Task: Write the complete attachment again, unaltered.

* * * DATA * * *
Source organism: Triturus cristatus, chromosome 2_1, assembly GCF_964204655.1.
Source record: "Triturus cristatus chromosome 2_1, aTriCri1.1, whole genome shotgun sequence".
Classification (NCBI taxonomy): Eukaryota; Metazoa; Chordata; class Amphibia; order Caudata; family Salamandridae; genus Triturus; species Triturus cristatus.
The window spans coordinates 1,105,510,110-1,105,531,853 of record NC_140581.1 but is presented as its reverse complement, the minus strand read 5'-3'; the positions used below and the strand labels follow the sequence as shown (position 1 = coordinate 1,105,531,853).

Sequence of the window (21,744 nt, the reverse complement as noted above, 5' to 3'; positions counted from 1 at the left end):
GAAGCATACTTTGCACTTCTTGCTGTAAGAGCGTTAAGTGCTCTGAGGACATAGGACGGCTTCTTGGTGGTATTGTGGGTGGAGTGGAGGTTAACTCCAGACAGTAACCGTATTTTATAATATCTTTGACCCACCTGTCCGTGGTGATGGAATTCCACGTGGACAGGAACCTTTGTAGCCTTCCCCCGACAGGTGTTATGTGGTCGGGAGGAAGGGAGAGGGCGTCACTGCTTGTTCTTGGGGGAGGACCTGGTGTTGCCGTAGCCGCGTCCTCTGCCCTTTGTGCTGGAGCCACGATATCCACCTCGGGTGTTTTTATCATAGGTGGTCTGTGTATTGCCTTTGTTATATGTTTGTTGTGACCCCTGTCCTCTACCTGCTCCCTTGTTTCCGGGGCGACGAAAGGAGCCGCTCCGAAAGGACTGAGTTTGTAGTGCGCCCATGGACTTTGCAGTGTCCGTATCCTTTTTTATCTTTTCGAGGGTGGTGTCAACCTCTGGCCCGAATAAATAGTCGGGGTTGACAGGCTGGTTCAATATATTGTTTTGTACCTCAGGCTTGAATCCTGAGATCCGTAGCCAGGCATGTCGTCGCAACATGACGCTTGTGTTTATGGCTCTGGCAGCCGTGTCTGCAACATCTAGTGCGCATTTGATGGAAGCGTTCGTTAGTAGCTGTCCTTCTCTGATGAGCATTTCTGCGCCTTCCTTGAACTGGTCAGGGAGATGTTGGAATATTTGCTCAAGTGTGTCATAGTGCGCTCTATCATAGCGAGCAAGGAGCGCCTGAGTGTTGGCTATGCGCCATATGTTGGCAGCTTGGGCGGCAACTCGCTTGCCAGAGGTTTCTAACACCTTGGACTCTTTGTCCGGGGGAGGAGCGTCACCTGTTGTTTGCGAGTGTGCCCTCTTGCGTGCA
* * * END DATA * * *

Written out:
Source organism: Triturus cristatus, chromosome 2_1, assembly GCF_964204655.1.
Source record: "Triturus cristatus chromosome 2_1, aTriCri1.1, whole genome shotgun sequence".
Classification (NCBI taxonomy): Eukaryota; Metazoa; Chordata; class Amphibia; order Caudata; family Salamandridae; genus Triturus; species Triturus cristatus.
The window spans coordinates 1,105,510,110-1,105,531,853 of record NC_140581.1 but is presented as its reverse complement, the minus strand read 5'-3'; the positions used below and the strand labels follow the sequence as shown (position 1 = coordinate 1,105,531,853).

Sequence of the window (21,744 nt, the reverse complement as noted above, 5' to 3'; positions counted from 1 at the left end):
GAAGCATACTTTGCACTTCTTGCTGTAAGAGCGTTAAGTGCTCTGAGGACATAGGACGGCTTCTTGGTGGTATTGTGGGTGGAGTGGAGGTTAACTCCAGACAGTAACCGTATTTTATAATATCTTTGACCCACCTGTCCGTGGTGATGGAATTCCACGTGGACAGGAACCTTTGTAGCCTTCCCCCGACAGGTGTTATGTGGTCGGGAGGAAGGGAGAGGGCGTCACTGCTTGTTCTTGGGGGAGGACCTGGTGTTGCCGTAGCCGCGTCCTCTGCCCTTTGTGCTGGAGCCACGATATCCACCTCGGGTGTTTTTATCATAGGTGGTCTGTGTATTGCCTTTGTTATATGTTTGTTGTGACCCCTGTCCTCTACCTGCTCCCTTGTTTCCGGGGCGACGAAAGGAGCCGCTCCGAAAGGACTGAGTTTGTAGTGCGCCCATGGACTTTGCAGTGTCCGTATCCTTTTTTATCTTTTCGAGGGTGGTGTCAACCTCTGGCCCGAATAAATAGTCGGGGTTGACAGGCTGGTTCAATATATTGTTTTGTACCTCAGGCTTGAATCCTGAGATCCGTAGCCAGGCATGTCGTCGCAACATGACGCTTGTGTTTATGGCTCTGGCAGCCGTGTCTGCAACATCTAGTGCGCATTTGATGGAAGCGTTCGTTAGTAGCTGTCCTTCTCTGATGAGCATTTCTGCGCCTTCCTTGAACTGGTCAGGGAGATGTTGGAATATTTGCTCAAGTGTGTCATAGTGCGCTCTATCATAGCGAGCAAGGAGCGCCTGAGTGTTGGCTATGCGCCATATGTTGGCAGCTTGGGCGGCAACTCGCTTGCCAGAGGTTTCTAACACCTTGGACTCTTTGTCCGGGGGAGGAGCGTCACCTGTTGTTTGCGAGTGTGCCCTCTTGCGTGCA